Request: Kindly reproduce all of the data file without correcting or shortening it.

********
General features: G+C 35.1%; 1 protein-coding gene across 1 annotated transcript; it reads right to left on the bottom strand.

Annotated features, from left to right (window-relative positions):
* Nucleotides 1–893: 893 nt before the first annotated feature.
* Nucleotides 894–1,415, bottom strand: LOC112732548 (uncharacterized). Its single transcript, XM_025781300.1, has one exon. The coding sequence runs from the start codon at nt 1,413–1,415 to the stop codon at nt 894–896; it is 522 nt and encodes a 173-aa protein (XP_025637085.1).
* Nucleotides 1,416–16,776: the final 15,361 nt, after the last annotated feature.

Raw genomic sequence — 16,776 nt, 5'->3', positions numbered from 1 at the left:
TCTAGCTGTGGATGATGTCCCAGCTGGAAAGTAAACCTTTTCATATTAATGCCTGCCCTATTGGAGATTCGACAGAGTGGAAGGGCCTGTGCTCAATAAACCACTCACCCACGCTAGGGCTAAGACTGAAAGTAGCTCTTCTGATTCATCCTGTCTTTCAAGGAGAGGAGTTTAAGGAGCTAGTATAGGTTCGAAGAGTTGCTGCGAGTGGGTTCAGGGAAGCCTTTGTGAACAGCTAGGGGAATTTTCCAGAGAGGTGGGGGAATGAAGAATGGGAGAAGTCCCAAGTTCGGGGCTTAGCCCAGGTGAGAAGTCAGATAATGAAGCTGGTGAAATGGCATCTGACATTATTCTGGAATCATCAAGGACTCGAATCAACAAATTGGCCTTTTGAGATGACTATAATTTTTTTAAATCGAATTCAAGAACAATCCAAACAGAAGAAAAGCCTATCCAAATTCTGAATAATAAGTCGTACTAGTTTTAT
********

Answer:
General features: G+C 35.1%; 1 protein-coding gene across 1 annotated transcript; it reads right to left on the bottom strand.

Annotated features, from left to right (window-relative positions):
* Nucleotides 1–893: 893 nt before the first annotated feature.
* Nucleotides 894–1,415, bottom strand: LOC112732548 (uncharacterized). Its single transcript, XM_025781300.1, has one exon. The coding sequence runs from the start codon at nt 1,413–1,415 to the stop codon at nt 894–896; it is 522 nt and encodes a 173-aa protein (XP_025637085.1).
* Nucleotides 1,416–16,776: the final 15,361 nt, after the last annotated feature.

Raw genomic sequence — 16,776 nt, 5'->3', positions numbered from 1 at the left:
TCTAGCTGTGGATGATGTCCCAGCTGGAAAGTAAACCTTTTCATATTAATGCCTGCCCTATTGGAGATTCGACAGAGTGGAAGGGCCTGTGCTCAATAAACCACTCACCCACGCTAGGGCTAAGACTGAAAGTAGCTCTTCTGATTCATCCTGTCTTTCAAGGAGAGGAGTTTAAGGAGCTAGTATAGGTTCGAAGAGTTGCTGCGAGTGGGTTCAGGGAAGCCTTTGTGAACAGCTAGGGGAATTTTCCAGAGAGGTGGGGGAATGAAGAATGGGAGAAGTCCCAAGTTCGGGGCTTAGCCCAGGTGAGAAGTCAGATAATGAAGCTGGTGAAATGGCATCTGACATTATTCTGGAATCATCAAGGACTCGAATCAACAAATTGGCCTTTTGAGATGACTATAATTTTTTTAAATCGAATTCAAGAACAATCCAAACAGAAGAAAAGCCTATCCAAATTCTGAATAATAAGTCGTACTAGTTTTAT